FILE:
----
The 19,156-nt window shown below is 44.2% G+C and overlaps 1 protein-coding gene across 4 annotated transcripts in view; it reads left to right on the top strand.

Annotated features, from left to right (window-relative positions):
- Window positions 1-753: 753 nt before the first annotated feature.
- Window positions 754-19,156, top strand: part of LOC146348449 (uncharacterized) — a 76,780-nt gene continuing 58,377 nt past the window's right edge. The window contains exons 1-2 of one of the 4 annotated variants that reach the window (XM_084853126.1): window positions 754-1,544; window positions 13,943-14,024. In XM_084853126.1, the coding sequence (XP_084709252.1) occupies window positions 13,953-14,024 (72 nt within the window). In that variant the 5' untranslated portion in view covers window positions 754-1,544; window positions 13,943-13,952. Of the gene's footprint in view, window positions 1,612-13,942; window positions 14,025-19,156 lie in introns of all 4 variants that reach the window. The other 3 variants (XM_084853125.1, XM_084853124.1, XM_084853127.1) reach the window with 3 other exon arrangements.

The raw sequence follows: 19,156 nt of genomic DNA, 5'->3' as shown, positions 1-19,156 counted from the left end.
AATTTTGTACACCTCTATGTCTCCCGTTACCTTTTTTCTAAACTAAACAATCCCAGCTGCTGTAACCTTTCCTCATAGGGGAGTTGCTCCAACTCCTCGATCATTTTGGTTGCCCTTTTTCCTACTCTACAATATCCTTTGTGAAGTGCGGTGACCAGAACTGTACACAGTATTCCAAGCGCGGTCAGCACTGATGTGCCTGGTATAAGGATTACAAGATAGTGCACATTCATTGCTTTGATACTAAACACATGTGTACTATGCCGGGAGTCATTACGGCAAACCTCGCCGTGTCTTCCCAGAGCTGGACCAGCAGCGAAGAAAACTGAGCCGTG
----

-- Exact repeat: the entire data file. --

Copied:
The 19,156-nt window shown below is 44.2% G+C and overlaps 1 protein-coding gene across 4 annotated transcripts in view; it reads left to right on the top strand.

Annotated features, from left to right (window-relative positions):
- Window positions 1-753: 753 nt before the first annotated feature.
- Window positions 754-19,156, top strand: part of LOC146348449 (uncharacterized) — a 76,780-nt gene continuing 58,377 nt past the window's right edge. The window contains exons 1-2 of one of the 4 annotated variants that reach the window (XM_084853126.1): window positions 754-1,544; window positions 13,943-14,024. In XM_084853126.1, the coding sequence (XP_084709252.1) occupies window positions 13,953-14,024 (72 nt within the window). In that variant the 5' untranslated portion in view covers window positions 754-1,544; window positions 13,943-13,952. Of the gene's footprint in view, window positions 1,612-13,942; window positions 14,025-19,156 lie in introns of all 4 variants that reach the window. The other 3 variants (XM_084853125.1, XM_084853124.1, XM_084853127.1) reach the window with 3 other exon arrangements.

The raw sequence follows: 19,156 nt of genomic DNA, 5'->3' as shown, positions 1-19,156 counted from the left end.
AATTTTGTACACCTCTATGTCTCCCGTTACCTTTTTTCTAAACTAAACAATCCCAGCTGCTGTAACCTTTCCTCATAGGGGAGTTGCTCCAACTCCTCGATCATTTTGGTTGCCCTTTTTCCTACTCTACAATATCCTTTGTGAAGTGCGGTGACCAGAACTGTACACAGTATTCCAAGCGCGGTCAGCACTGATGTGCCTGGTATAAGGATTACAAGATAGTGCACATTCATTGCTTTGATACTAAACACATGTGTACTATGCCGGGAGTCATTACGGCAAACCTCGCCGTGTCTTCCCAGAGCTGGACCAGCAGCGAAGAAAACTGAGCCGTG